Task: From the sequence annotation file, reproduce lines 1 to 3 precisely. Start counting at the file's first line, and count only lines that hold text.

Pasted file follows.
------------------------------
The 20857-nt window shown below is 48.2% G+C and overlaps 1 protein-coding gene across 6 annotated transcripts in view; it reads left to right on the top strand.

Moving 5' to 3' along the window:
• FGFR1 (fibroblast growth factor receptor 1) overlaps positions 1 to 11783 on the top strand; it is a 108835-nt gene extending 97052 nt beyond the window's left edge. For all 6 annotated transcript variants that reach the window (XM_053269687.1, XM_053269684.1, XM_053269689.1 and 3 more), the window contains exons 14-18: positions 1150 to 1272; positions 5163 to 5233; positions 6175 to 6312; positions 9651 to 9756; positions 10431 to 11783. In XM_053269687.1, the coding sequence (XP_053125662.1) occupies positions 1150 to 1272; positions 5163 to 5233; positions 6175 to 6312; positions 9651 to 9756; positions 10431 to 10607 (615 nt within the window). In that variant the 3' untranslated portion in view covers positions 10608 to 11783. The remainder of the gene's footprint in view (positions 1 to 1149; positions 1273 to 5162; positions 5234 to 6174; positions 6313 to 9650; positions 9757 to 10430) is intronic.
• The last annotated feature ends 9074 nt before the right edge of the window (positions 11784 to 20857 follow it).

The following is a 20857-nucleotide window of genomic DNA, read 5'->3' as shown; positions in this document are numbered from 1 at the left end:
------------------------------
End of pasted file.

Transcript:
The 20857-nt window shown below is 48.2% G+C and overlaps 1 protein-coding gene across 6 annotated transcripts in view; it reads left to right on the top strand.

Moving 5' to 3' along the window:
• FGFR1 (fibroblast growth factor receptor 1) overlaps positions 1 to 11783 on the top strand; it is a 108835-nt gene extending 97052 nt beyond the window's left edge. For all 6 annotated transcript variants that reach the window (XM_053269687.1, XM_053269684.1, XM_053269689.1 and 3 more), the window contains exons 14-18: positions 1150 to 1272; positions 5163 to 5233; positions 6175 to 6312; positions 9651 to 9756; positions 10431 to 11783. In XM_053269687.1, the coding sequence (XP_053125662.1) occupies positions 1150 to 1272; positions 5163 to 5233; positions 6175 to 6312; positions 9651 to 9756; positions 10431 to 10607 (615 nt within the window). In that variant the 3' untranslated portion in view covers positions 10608 to 11783. The remainder of the gene's footprint in view (positions 1 to 1149; positions 1273 to 5162; positions 5234 to 6174; positions 6313 to 9650; positions 9757 to 10430) is intronic.